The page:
Feeling Blue? Grow Gentians!
(Editor's Note: This article was originally published on April 10, 2008. Your comments are welcome, but please be aware that authors of previously published articles may not be able to respond to your questions.)
Ask a gardener to name a blue flower and gentians often spring to mind. Most gardeners have heard of them even if only a few actually grow them. They are symbols for alpine flora and as most hail from mountainous regions, they are ideal subjects for the rock garden. The ultimate example of their alpine nature is the fact that gentians grow on the slopes of Mt. Everest at an elevation of 18,000 feet! As a genus, they are indeed primarily alpine in nature, occurring in the mountains of western North America, Europe, Andes, Himalayas and Australia/New Zealand. However, with well over 200 species, there are actually some gentians which are better suited for the perennial border or woodland garden. They range from just a few centimeters to giants up to 2 m. The predominant colour is blue, but they do come in white, yellow, purple, red and even green. Strangely, while blue is the dominant colour, those which hail from Australia/ New Zealand are almost all white-flowered! Their trumpet-like flowers are primarily adapted to pollination by bees, which, as a rule, are attracted to blue flowers.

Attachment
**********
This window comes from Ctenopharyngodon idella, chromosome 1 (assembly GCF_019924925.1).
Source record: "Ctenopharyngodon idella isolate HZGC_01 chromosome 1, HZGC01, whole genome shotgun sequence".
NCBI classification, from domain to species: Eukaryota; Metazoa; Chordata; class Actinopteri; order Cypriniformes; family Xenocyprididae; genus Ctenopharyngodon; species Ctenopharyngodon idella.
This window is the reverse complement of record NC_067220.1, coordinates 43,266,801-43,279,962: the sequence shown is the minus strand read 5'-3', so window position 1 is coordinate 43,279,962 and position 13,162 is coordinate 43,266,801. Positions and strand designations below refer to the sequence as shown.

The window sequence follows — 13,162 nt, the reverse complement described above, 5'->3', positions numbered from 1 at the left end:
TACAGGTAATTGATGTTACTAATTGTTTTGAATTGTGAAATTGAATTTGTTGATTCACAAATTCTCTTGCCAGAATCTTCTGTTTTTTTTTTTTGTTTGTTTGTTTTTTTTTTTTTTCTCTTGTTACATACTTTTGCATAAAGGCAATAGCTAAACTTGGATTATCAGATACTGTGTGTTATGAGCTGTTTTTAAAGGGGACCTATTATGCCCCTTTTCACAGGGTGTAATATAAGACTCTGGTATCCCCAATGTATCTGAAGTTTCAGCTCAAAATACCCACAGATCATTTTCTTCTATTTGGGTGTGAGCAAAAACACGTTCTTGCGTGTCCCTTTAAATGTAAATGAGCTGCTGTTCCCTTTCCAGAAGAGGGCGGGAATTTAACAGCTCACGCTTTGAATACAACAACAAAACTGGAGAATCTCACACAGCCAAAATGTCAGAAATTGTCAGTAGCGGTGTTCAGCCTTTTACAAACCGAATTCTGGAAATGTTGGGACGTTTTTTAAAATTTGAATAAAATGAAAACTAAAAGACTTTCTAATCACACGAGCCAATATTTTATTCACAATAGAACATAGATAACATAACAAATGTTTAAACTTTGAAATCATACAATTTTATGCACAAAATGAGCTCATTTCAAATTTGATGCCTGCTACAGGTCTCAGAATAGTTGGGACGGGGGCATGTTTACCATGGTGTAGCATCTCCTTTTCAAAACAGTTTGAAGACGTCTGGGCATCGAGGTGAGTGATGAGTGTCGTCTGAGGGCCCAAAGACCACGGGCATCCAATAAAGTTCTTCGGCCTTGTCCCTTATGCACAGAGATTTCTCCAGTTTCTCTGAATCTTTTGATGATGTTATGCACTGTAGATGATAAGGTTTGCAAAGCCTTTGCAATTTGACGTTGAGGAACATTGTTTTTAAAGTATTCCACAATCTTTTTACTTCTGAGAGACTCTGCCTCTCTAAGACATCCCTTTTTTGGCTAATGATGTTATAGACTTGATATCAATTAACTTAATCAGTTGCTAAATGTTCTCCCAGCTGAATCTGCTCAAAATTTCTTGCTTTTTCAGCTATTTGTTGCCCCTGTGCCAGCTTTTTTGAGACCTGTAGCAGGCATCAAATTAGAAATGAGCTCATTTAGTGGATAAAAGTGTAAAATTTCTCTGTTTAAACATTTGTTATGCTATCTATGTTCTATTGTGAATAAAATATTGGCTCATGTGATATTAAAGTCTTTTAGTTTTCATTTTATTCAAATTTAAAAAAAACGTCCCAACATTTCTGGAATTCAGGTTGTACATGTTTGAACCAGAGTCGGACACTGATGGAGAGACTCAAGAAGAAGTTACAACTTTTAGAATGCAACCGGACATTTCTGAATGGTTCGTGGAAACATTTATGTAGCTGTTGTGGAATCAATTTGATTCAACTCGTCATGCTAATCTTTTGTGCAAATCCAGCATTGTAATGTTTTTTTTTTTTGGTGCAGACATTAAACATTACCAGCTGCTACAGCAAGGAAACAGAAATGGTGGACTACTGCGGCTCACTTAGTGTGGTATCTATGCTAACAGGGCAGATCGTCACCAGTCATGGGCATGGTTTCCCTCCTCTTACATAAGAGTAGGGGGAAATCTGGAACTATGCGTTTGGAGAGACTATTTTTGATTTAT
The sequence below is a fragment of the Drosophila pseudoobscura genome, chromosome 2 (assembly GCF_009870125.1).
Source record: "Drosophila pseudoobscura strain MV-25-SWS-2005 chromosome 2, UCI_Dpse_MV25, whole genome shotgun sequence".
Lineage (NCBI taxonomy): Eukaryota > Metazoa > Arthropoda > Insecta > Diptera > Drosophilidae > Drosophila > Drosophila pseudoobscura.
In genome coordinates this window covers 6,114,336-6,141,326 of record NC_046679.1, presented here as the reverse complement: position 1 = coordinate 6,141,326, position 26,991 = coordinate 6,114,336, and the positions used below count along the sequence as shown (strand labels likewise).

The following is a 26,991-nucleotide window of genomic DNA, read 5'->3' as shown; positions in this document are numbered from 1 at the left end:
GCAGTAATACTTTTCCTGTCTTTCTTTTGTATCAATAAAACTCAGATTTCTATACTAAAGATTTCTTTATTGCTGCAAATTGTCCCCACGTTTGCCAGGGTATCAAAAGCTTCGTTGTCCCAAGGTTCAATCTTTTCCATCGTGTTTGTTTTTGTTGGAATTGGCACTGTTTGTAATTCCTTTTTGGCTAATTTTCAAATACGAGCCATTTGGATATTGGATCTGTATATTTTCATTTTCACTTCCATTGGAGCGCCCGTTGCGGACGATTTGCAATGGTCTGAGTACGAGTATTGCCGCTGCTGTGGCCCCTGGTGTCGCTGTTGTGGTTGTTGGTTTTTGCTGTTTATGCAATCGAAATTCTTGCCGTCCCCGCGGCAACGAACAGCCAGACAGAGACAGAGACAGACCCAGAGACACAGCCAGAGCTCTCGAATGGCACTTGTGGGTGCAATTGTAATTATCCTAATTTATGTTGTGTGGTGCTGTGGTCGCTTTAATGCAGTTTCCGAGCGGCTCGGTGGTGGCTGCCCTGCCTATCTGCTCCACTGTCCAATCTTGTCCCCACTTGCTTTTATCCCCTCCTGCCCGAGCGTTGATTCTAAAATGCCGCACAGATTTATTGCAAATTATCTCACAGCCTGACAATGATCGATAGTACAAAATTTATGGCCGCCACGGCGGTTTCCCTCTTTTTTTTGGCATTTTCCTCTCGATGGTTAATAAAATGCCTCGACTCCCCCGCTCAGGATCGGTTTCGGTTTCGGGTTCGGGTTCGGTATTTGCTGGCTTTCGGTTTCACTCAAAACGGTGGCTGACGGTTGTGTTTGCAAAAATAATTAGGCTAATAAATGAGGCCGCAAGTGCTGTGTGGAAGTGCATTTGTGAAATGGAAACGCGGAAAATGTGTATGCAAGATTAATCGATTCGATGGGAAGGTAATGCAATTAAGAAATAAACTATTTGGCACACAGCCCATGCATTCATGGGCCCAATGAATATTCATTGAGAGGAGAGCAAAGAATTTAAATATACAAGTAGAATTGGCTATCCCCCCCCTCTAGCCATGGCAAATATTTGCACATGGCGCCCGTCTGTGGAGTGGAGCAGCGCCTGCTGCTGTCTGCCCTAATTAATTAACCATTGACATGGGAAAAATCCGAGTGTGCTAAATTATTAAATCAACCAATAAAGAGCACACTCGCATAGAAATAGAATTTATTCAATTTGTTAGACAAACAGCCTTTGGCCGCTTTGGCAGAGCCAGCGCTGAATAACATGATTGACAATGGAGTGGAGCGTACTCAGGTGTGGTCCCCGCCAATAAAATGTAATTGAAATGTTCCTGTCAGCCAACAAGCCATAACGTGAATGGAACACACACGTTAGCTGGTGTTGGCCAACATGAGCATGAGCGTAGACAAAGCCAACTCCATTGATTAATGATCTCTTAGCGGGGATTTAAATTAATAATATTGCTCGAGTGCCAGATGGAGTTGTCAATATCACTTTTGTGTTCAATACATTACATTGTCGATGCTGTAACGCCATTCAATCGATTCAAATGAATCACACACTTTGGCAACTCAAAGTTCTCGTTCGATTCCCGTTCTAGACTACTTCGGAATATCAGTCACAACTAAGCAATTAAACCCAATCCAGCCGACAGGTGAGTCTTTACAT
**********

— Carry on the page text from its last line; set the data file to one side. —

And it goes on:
The genus got its name in honour of King Gentius of Illyria who created a remedy against plaque from the leaves and roots of a gentian. Extracts from gentians (in particular G. lutea) are still used in herbal medicines in the modern day. Gentian extract is used to increases the appetite, stimulates digestive juices, decreases intestinal inflammation, treats indigestion, heartburn, liver and spleen disorders, promotes menstruation, strengthens and builds the body, and is helpful for gout and arthritis.
Culturally, some gentians are easy while others are extremely difficult. Some need acidic soil, other alkaline, while others don't seem to care. They all require well-drained, yet evenly moist soil with a reasonable organic content. They detest hot, dry sites. In cool summer areas, full sun is best but in warmer climes, they should be shaded from hot afternoon sun. Oftentimes, the soil pH seems to be the most critical factor to success.
Despite some 200 species, only a handful are common in cultivation. As a rule, they are either spring bloomers or late summer-fall bloomers, but a few will bloom mid-summer to fill the gap. Let's start with the spring bloomers. The spring bloomers are divided into two groups; the ‘acaulis' group and the ‘verna' group. The spring trumpet gentians are from the acaulis group and are characterized by low mats of evergreen foliage and large, nearly stemless, solitary flowers in the deepest, richest shades of blue. This group is composed of 7 species; G. acaulis, G. alpina, G. angustifolia, G. clusii, G. dinarica, G. ligustica and G. occidentalis. All hail from the mountains of Europe. There are also several hybrids derived from these species. As a rule, all look quite similar but from a gardening perspective, the easiest to grow is G. acaulis (prefers slightly acidic soil), G. angustifolia (a lime-lover; see picture above), G. clusii (either acidic or alkaline) and G. dinarica (a lime-lover). They are propagated from seed or by division. The other spring-bloomer, G. verna, forms tufted plants with smaller, more exquisite blue flowers. While charming, it is challenging to keep in cultivation. They require acidic, peaty soil and will wither at the slightest hint of drought.